Emma Thompson: Do not forget that Aids has a human face

From a speech in London given by the actress at the launch of Action Aid's campaign for the Global Fund against Aids, Malaria and Tuberculosis
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The Independent Online

If you want to know what Aids is like in Africa, imagine that you're the centre of a web of people and then mentally kill off a sibling, a child, a parent, your favourite teacher, the green grocer, the local policeman.

I'm appalled by the fact that we found so much money for conflict but we cannot respond to Aids, a far greater threat to the human race. I find it extraordinary to hear it reported that 200 people have been infected with Sars when we know 2,000 babies are born with HIV every day. One cannot help jumping to the conclusion that this is because most of those babies are born to parents who earn less than a dollar a day. There is a sort of psychotic detachment on the part of Western governments as to what is happening in Africa. I think our generation and our governments will be harshly judged by history.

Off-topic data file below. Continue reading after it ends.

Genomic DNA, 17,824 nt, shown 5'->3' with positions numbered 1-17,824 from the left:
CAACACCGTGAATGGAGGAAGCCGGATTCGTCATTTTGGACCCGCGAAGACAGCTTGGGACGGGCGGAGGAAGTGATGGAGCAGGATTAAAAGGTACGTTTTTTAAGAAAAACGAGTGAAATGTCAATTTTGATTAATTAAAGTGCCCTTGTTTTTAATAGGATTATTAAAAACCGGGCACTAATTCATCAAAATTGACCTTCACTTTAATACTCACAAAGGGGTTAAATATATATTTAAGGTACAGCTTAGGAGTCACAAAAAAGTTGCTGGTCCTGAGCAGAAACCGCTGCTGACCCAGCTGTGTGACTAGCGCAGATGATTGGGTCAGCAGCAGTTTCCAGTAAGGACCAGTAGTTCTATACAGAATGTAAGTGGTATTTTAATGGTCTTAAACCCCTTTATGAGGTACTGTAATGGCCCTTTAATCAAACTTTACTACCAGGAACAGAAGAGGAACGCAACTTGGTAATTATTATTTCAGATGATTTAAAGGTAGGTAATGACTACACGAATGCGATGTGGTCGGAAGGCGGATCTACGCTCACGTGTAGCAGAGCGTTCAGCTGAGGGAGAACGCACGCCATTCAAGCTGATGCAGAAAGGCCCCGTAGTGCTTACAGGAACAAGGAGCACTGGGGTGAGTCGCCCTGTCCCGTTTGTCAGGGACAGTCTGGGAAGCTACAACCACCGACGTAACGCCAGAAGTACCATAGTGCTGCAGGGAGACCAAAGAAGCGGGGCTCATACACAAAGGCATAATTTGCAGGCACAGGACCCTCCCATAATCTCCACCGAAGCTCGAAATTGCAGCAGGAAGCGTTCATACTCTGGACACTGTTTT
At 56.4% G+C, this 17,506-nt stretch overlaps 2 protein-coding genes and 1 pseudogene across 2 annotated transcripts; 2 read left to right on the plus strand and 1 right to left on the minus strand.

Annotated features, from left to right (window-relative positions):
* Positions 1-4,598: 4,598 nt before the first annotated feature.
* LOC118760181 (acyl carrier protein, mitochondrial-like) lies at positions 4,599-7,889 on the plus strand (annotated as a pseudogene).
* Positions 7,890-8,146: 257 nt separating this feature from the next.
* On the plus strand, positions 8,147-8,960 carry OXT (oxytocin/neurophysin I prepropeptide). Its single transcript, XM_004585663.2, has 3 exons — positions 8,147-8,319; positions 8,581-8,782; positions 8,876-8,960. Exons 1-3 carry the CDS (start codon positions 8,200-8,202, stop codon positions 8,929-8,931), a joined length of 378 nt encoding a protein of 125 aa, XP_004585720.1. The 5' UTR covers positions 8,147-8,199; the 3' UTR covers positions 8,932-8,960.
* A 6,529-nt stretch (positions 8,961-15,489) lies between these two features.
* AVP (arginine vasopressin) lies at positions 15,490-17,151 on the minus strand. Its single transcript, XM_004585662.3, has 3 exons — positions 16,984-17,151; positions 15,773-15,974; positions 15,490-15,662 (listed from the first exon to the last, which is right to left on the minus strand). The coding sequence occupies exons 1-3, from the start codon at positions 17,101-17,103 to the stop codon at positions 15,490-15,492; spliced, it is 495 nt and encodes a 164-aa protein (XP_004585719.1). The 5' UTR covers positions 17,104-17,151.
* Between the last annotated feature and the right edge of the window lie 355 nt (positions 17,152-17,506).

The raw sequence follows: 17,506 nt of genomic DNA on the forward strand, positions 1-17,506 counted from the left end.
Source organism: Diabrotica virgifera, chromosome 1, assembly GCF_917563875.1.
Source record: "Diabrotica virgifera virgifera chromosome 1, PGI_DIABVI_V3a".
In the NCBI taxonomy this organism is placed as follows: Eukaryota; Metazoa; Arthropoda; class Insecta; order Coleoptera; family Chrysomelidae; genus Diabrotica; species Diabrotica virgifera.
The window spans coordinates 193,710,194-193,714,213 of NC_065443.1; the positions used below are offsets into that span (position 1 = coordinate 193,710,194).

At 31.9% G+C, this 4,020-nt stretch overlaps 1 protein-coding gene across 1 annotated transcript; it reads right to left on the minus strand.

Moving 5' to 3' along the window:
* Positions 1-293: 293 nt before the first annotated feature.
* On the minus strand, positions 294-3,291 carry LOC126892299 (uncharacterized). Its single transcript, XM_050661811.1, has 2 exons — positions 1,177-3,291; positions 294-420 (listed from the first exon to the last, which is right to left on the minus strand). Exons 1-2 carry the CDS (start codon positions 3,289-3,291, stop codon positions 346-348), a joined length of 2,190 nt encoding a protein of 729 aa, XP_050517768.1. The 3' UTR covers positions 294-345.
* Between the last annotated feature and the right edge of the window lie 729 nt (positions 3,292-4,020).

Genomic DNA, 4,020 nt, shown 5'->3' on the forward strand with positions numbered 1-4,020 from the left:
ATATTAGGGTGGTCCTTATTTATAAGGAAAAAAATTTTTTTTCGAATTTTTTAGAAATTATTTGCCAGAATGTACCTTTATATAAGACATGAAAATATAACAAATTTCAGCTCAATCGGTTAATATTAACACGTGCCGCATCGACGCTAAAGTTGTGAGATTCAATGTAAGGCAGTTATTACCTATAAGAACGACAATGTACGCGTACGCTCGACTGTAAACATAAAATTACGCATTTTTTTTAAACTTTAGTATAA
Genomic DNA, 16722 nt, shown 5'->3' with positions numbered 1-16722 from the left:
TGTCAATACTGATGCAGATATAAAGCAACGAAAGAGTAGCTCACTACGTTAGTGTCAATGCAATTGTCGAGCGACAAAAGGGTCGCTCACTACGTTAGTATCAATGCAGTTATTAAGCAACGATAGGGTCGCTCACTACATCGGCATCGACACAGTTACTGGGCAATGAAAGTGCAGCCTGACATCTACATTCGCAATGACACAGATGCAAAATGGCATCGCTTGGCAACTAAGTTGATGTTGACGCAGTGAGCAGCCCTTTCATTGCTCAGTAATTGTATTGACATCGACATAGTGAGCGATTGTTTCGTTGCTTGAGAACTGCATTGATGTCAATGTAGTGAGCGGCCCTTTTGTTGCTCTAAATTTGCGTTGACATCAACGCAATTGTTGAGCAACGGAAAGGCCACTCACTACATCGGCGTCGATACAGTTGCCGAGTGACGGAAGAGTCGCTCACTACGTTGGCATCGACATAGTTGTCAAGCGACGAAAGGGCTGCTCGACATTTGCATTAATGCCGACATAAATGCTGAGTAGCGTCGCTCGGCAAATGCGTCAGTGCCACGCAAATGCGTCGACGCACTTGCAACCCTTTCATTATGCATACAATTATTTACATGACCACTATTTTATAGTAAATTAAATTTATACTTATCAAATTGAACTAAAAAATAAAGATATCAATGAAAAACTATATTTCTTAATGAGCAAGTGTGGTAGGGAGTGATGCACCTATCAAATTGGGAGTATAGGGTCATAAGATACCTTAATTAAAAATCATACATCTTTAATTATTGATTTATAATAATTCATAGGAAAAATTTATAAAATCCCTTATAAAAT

I've met a remarkable Ugandan woman, Florence Kumunhyu, who lost a husband to Aids before her three co-wives died in the early Nineties. Everyone in the village pointed the finger at her saying, "Death follows that one around." Florence got some training from Action Aid and started her own community-based organisation. Twelve years later she is the leader.

There is a huge knowledge gap among officials of bodies such as the World Bank and the IMF about the human face of the Aids problem. The British public think people lie around dying, unable to help themselves. But Uganda is heaving with the kind of grass-roots activism that Florence is undertaking. These are the people we have to get behind.